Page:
RBI has also mandated digital lending platforms used on behalf of banks and NBFCs to disclose the name of the Bank(s) or NBFC(s) upfront to the customers.

While there are also reports that RBI is looking into the source of funds of these lending apps, no further action has been taken by the banking regulator.

The Digital Lenders Association of India (DLAI) suggests that there should be a law in place not allowing short term loans with a tenure of below 60 days and interest rates should be shown upfront before processing the loan.

“When you start doing minimum 60, 90 or 120 days, it’s not easy to rotate money and companies will need to raise a lot of capital, do proper collections etc. You can’t ask for very high-interest rates either, which also makes the business less profitable and margins are reduced,” Anuj says.

Chinese owners, Indian proxies

Wading through the maze of shell companies throws up names of benamis – people who, in another context, could just as well have been the victims of these lending apps’s predation.

The gate of Selvaraj Singi’s house in the Kothagudem town of Khammam district in Andhra Pradesh is firmly shut. Though one can see faint movements inside the house, no one comes to open the gate. Curious neighbours confirm that Selvaraj is a teacher employed at a private school nearby. But according to the Registrar of Companies, Selvaraj is a director in four technology companies including Nabloom Technologies Private Limited. All four are being investigated by the Hyderabad police for running dubious loan apps in connivance with Chinese individuals, and are accused of harassing four borrowers, driving them to die by suicide.

Cut to Bengaluru where the busy Residency Road in the heart of the city is home to several businesses. One of them is ‘Business Hut’, a co-working space that seats around 50 people every day. When TNM reached their property to find one of their ‘clients’ Nabloom Technologies Private Limited, they told us that there’s no cubicle reserved for Nabloom at Business Hut, nor have they met its founders/directors. In 2019, a chartered accountant from Delhi representing Selvaraj Singi paid money to book a space and use the address for the company registration. The chartered accountant in turn told TNM that he does not know Selvaraj directly, but a ‘contact’ had asked for help.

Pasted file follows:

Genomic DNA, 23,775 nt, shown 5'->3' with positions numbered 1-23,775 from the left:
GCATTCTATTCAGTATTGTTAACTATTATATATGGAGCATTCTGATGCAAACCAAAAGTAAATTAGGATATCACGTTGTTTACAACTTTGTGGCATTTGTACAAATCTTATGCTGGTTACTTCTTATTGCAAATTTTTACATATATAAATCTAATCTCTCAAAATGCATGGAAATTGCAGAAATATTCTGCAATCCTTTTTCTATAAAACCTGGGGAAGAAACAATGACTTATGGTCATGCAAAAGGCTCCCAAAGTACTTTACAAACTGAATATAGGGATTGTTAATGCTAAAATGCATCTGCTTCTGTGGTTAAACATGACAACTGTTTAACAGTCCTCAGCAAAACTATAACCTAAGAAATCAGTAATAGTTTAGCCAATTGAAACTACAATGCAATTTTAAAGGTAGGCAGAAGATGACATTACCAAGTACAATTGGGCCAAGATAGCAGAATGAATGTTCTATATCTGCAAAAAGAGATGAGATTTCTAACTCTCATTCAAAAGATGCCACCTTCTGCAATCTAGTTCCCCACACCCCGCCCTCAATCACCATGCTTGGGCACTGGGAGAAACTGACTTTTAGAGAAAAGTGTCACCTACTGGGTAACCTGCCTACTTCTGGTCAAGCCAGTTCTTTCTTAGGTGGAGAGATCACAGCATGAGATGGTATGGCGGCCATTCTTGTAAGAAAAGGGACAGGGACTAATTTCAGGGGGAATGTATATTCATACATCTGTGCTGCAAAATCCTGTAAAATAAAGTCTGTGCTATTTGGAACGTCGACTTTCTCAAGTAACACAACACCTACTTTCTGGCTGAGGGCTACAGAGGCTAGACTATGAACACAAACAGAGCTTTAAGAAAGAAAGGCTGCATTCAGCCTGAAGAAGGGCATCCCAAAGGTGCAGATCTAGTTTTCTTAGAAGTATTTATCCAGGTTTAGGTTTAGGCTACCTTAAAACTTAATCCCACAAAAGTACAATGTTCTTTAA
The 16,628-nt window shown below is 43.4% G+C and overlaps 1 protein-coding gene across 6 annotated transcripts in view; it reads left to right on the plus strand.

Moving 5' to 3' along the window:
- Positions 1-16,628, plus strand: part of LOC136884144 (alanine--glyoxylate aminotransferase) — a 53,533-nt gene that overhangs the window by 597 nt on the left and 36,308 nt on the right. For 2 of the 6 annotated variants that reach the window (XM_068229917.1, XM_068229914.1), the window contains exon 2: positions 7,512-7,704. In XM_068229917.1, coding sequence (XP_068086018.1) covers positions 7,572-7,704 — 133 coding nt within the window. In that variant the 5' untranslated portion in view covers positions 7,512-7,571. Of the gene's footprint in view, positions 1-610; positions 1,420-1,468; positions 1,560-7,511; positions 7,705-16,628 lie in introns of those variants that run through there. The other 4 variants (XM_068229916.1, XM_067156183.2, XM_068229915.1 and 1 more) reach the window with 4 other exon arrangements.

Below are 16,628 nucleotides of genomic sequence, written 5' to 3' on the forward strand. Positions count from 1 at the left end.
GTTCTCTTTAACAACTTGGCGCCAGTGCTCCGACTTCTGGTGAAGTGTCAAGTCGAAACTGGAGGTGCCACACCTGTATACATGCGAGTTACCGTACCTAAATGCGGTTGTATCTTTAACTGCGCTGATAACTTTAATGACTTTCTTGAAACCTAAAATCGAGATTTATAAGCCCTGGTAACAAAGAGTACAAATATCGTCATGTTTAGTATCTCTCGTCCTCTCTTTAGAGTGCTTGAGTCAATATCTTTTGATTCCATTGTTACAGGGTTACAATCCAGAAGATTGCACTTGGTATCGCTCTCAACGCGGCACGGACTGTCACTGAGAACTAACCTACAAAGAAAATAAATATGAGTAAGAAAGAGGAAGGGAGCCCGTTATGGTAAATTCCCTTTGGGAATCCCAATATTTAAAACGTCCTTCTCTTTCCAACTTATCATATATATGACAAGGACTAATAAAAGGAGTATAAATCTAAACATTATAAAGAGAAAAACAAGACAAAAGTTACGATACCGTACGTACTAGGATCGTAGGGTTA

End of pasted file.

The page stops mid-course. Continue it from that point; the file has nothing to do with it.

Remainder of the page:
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Law enforcement agencies took notice of instant loan apps only in December 2020 when Telangana reported a series of suicides by those who had defaulted on loans they took from these apps. The users had taken micro loans – amounts as low as Rs 1,000 – but found themselves paying high-interest rates and processing fees. Those who defaulted faced inhuman harassment by recovery agents – if some were humiliated in front of friends and acquaintances, others had their pictures morphed and shared on social media as blackmail.

Suicides and cases of harassment were also reported from Andhra Pradesh and Tamil Nadu. As of today, Hyderabad, Cyberabad, Chennai, and Bengaluru police teams are investigating hundreds of dubious loan apps, lakhs of bank transactions and a maze of proxy directors.

And every new detail they unearth is leading them to suspect a strong involvement of Chinese nationals and companies.

Who runs and owns these apps?

Selvaraj Singi is a director in four companies according to his DIN (Director Identification Number) – Nabloom, Liufang, Hotful, and Mashangfa. Liufang’s registered address is in a building in Bengaluru’s Ejipura. The office is closed, even the sticker with the name of the company has been ripped off.

“They all left one night and never came back. The police came here to ask about them,” informs the watchman.

But Selvaraj Singi is just a rubber stamp. His name was used by his son Madhu Kumar Singi.

Two Chinese nationals and an Indian national approached Madhu with a lucrative offer sometime in 2019 – a big jump in his career from being a telecaller calling people to recover loans, to heading call centres.

Madhu Singi has told the Hyderabad police that he had responded to a job advertisement in a leading jobs portal and was introduced to Nagaraj Prem Kumar. Nagaraj was already running three call centres in Gurgaon for Aglow fintech – another company.